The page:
July 2/06 9:58 am - Canadian Road Nationals
Posted by Editor on 07/2/06
Dominique Rollin (Equipe Quebec) scored one of the biggest wins of his career on Saturday, becoming the Canadian Elite Men's National Road Champion. Rollin beat national time trial champion Svein Tuft (Symmetrics) in a sprint, after the two professionals dropped the rest of a six rider breakaway with less than 20 kilometres remaining in the 178 kilometer race. Dominique Perras (Kodakgallery.com-Sierra Nevada) finished third, while 18 year old local favourite David Veilleux (Garneau Optiks) took the national title in the Under-23 category by finishing fifth overall just behind eric Wohlberg (Symmetrics).
Riders woke up to rain, but by the time the race got underway in the early afternoon the skies had cleared and the temperature had risen to a near perfect 23 Celcius. The only negative factor was a strong northwest wind - strong enough to blow barricades over, and in the riders' faces for the long flat section at the beginning of the lap. Once at the end of the headwind section, the riders dropped down beside the St Lawrence River and were pushed back by the now tailwind to the base of the climb up Cote Gilmour. This one kilometer climb was 13% at the base, with a switchback halfway up, which put riders back into a headwind. Once over the top there was a two kilometer tailwind run in to the finish, with the final 500 meters on a slight downhill.
Attacks began almost immediately, with Eric Wohlberg (Symmetrics) and Martin Gilbert (Kodakgallery.com-Sierra Nevada) gaining 20 seconds on the second lap. This pair was too dangerous to be allowed to stay away, and the chase split the field, with Ryder Hesjedal (Phonak) bringing them back on the next lap. But the damage was done to the field, with close to half the riders shed under the fierce chasing. The attacks continued, until a group containing Mark Walters (Navigators), Tuft and Christian Meier (Symmetrics) and Veilleux managed to establish themselves in front on the fourth lap.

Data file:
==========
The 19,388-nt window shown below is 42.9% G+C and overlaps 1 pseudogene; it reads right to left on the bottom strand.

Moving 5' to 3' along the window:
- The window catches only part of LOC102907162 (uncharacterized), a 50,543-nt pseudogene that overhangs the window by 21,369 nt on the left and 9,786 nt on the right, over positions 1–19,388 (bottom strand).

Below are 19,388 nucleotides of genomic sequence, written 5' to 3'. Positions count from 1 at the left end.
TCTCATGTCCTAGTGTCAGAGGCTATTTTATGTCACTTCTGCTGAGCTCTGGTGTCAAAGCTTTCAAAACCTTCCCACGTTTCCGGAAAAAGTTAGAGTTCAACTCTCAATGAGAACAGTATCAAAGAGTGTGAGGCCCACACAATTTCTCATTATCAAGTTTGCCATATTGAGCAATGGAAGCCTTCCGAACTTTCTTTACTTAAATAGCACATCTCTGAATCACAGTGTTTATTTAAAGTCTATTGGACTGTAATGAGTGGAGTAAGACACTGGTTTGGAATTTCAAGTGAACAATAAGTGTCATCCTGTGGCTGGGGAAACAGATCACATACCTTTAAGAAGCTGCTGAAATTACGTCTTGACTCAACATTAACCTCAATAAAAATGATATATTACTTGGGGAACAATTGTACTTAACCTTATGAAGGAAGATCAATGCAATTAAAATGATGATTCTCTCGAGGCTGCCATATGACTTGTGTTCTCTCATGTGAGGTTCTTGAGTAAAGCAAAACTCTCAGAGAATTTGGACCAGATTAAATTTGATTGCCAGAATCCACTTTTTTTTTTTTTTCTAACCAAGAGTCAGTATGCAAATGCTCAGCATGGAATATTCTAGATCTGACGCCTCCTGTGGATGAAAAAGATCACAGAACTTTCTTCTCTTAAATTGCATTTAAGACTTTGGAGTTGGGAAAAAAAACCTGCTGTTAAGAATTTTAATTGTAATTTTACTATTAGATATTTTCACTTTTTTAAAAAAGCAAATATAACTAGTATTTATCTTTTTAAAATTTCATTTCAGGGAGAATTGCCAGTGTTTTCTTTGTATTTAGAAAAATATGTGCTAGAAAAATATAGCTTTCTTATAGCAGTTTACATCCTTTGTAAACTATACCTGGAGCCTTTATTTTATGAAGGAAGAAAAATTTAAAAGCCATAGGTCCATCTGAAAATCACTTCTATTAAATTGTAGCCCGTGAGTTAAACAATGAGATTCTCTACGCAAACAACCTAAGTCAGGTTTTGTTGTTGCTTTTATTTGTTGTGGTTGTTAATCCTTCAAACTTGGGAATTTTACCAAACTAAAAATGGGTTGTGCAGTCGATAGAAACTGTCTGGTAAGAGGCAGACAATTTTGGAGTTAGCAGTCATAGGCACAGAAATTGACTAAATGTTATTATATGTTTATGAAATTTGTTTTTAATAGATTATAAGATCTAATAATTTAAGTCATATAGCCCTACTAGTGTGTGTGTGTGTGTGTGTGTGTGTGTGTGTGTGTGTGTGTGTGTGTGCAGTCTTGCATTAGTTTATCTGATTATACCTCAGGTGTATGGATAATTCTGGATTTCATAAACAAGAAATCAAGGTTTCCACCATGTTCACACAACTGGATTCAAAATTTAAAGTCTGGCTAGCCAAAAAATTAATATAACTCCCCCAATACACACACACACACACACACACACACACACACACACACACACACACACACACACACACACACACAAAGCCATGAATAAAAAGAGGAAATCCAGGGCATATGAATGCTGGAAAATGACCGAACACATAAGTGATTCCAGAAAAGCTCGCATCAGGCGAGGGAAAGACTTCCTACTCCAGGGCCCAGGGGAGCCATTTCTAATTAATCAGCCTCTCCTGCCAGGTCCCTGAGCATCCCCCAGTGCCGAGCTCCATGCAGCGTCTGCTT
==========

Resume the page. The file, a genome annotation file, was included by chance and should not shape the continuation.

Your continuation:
Two laps later, and the front group was up to 13, and stacked with five Symmetrics - Wohlberg, Tuft, Meier, Brandon Crichton and Jeff Sherstobitoff. Also there were Walters, Perras, Rollin, Veilleux, Greg Reain (Stevens racing), Buck Miller (Fiordifratta) and Jean-Sebastien Maheu. But this group had too many Symmetrics riders, with no one wanting to work, so a reshuffling saw the group reduced to eight over the next couple of laps, with the final composition being Wohlberg, Tuft and Cam Evans for Symmetrics, Walters, Perras, Miller, Rollin and Ryan Roth (Team R.A.C.E.).
"It didn't work to good with 13 of of us" commented Perras. "Symmetrics had the numbers, and everyone else didn't like it; Svein wasn't working but the other (Symmetrics riders) were. When it got trimmed to 8 it was better, but Svein was still sitting on while (Evans and Wohlberg) worked."
Tuft didn't see it the same way. "It was one of those things - if I wasn't rolling, it (the break) stopped working, even though we had two to three other guys working, so I had to keep working."
Rollin flatted during this lap, but after a quick wheel change was able to rejoin the leaders. This group seemed to satisfy everyone except Hesjedal and the Garneau Optiks team. Hesjedal was a marked man, with Symmetrics riders on him every time he moved, and Veilleux's team was concerned about Evans - the only Espoir rider in the break. Between them, Hesjedal and Garneau Optiks kept the break to less than a 90 second advantage, and it dropped to 30 seconds on the tenth lap.
Perras attacked the front group on the climb after receiving this news, splitting it up. Walters and Miller blew, unable to maintain the pace. The rest of the break reassembled, while Veilleux made an impressive effort along the top of the course - into the headwind - to join them. The gap immediately went up to a minute, after Garneau Optiks stopped chasing, now that their man was up front, and Hesjedal was left to do the work on his own. Within a lap Hesjedal abandoned, a victim of his reputation from the start of the race.